Never have I read or heard the possibility voiced that God is, frankly, endevouring on a course of genocide, of mass murder. What's more, Almighty God is filled with regret. If we are but pieces of Clay unfit to question the sculptor, why is it that God feels regret? His sorrow only confirms our similarity in image. If God and Man are so similar in this respect, why should there be such an enormous gulf between the ethical standards of human beings and the the Almighty?

01 March 2007

Thoughts on F&T's "A PR disaster for the Christian music industry"

"A PR disaster for the Christian music industry" over at Faith & Theology.

So it begs the question: does it matter that the band plays along as Christians? In the comments, "Jim" says, "Christian rock is to music what hemorrhoids are to relaxation." I have to agree. I imagine that fans listen because of the message, not the music. So yes, it seems to violate some sort of expectation/assumption, but as Steven Segal says, "Assumption is the mother of all fuckups"...or was it the villain. Irrelevant.

"Tim" comments: "Or maybe, pop music is like the eucharist - ex opere operato? It works regardless of the state of the soul of the person 'performing' the rite...." Simple Donatism but in pop music form. I'm reminded of the time when I was a young lad and my sister remarked that she didn't like Plato because he was a misogynist. I didn't understand the objection because it seemed like she liked other things Plato had to say (i don't know why!), but discounted it out of hand because he didn't care for the girlies. She did the same thing with Nietzsche.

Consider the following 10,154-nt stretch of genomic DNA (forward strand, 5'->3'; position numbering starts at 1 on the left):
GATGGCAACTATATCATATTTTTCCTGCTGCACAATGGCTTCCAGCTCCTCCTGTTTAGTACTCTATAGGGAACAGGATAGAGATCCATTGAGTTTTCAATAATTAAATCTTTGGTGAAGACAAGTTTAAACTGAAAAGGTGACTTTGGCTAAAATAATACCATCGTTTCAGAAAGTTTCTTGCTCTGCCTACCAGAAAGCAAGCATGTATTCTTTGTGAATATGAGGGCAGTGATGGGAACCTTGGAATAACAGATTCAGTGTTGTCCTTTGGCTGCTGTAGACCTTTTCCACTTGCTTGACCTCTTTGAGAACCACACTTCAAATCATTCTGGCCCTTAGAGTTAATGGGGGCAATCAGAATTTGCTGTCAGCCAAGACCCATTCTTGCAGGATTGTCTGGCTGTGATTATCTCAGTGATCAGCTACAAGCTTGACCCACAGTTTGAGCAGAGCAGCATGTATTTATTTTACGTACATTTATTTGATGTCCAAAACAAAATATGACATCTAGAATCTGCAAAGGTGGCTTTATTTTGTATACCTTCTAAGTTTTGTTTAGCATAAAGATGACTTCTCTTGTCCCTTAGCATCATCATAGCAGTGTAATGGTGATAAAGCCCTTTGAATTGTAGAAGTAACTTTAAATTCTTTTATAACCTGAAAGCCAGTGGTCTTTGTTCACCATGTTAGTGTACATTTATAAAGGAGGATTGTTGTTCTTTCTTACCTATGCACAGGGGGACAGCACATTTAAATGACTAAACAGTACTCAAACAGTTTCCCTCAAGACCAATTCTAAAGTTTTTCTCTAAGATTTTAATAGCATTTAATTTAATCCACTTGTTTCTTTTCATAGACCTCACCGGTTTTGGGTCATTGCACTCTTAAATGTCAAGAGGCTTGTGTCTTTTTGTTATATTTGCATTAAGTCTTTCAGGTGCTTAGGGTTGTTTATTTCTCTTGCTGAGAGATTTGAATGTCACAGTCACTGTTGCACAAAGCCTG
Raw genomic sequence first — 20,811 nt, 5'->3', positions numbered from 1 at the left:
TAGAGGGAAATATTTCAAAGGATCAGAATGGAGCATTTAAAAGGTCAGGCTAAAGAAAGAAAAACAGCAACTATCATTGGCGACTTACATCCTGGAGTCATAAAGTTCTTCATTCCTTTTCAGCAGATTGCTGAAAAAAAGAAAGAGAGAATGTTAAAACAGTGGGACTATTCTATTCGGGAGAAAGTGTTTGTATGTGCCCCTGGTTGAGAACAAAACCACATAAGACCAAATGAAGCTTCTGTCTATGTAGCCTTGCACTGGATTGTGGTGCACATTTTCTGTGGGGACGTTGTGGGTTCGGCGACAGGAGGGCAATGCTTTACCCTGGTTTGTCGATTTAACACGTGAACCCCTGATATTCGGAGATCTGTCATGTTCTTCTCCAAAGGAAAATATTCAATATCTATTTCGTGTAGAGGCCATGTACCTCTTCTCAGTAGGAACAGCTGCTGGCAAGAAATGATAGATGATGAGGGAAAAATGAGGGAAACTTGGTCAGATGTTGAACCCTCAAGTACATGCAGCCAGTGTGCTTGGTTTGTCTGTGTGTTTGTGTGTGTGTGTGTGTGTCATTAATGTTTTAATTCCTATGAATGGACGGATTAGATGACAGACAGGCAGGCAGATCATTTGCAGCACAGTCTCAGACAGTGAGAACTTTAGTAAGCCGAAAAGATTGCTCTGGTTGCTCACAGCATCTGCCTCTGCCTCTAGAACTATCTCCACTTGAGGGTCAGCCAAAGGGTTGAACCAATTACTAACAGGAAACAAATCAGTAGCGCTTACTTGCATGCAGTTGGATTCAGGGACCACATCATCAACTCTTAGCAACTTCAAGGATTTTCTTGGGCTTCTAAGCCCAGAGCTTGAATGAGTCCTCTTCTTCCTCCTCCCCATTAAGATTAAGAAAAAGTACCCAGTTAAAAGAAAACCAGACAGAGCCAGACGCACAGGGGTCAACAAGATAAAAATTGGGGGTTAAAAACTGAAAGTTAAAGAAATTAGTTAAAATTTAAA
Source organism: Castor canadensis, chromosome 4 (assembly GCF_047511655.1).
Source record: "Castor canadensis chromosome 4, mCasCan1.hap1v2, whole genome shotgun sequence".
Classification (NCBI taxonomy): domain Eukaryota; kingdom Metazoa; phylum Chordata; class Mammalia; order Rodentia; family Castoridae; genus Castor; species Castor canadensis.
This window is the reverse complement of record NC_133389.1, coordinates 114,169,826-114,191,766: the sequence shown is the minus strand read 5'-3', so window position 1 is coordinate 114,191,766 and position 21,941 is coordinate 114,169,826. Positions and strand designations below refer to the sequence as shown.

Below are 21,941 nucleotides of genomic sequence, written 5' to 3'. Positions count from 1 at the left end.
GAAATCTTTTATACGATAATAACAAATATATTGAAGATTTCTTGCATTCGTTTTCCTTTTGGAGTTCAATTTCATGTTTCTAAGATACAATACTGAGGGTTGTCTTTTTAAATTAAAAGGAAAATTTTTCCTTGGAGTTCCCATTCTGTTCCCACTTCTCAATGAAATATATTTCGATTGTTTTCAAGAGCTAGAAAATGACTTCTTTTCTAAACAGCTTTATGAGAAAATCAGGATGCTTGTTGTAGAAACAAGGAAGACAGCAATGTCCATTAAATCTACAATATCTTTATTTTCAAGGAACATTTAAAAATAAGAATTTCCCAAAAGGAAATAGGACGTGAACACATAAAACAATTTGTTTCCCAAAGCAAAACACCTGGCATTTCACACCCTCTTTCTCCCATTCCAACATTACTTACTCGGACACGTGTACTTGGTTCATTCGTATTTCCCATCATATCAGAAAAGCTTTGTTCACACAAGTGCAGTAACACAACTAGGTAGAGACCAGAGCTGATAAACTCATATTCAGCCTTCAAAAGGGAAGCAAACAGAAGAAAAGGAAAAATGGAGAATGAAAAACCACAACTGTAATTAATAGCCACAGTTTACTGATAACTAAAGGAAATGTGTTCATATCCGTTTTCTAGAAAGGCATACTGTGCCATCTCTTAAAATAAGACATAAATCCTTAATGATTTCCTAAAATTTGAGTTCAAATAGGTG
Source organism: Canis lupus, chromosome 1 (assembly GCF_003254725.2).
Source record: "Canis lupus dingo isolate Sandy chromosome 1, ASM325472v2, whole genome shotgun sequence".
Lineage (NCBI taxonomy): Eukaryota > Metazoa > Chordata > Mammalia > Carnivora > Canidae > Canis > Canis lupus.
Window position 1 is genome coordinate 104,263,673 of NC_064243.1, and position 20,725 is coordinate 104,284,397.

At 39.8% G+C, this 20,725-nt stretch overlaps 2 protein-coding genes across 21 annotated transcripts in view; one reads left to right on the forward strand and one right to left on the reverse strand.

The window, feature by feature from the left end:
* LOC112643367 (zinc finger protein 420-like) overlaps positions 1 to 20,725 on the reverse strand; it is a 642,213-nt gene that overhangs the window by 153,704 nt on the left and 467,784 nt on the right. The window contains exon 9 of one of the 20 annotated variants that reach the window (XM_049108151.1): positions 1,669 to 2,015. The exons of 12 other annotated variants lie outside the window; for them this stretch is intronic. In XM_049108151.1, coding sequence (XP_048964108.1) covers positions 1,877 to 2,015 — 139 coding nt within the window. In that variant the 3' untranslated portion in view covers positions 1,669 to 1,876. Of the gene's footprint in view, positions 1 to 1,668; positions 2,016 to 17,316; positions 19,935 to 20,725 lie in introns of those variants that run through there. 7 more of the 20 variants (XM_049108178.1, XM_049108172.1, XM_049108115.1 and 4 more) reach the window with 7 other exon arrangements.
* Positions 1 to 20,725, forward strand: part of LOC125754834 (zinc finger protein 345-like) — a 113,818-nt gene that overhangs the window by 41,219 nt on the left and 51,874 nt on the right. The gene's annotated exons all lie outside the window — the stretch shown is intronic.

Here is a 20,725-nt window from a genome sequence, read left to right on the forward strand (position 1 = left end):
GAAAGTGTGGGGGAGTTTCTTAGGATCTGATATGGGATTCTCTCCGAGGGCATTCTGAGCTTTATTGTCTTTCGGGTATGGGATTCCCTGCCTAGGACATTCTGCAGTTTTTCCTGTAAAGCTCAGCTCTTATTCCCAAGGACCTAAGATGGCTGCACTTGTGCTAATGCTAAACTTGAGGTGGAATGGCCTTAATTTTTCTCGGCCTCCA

It seems like there are at least two categories of lying: outright fibbing and the lie of omission. Seen from the P.O.V. of strategy or game theory, there are good reasons why explicit lying is undesirable, but lies of omission often do less (or no) harm. In the case of the non-Christian "Christian" rock bands, it seems to come down to semantics: is the "Christian" in "Christian Rock" the predicate of the "Rock" or the "Christians"? If "Rock," then no big deal...if "Christians" then I suppose it's deceitful. But if that's not the case, then why the "Rock"? Unless it's some form of group worship mediated by distance and sound. I find the latter case more convincing as no one listens to Christian Rock for the Rock...but then why not Christian Folk and so on?

The whole thing also presupposes such a thing as authenticity. Who believes in such fairytales these days?

UPDATE: U.S. Episcopal Church Given Ultimatum

An article over at The Tablet:

"[A] statement from the 36 archbishops who lead the world's 70 million Anglicans gave the American Church until the end of September to stop blessing gay partnerships and to promise it would not consecrate more gay bishops.


Fears of a schism were temporarily abated, although the official group photograph of the archbishops had to be cancelled because the two camps, broadly divided into Western liberals and conservatives from the Global South, would not pose together.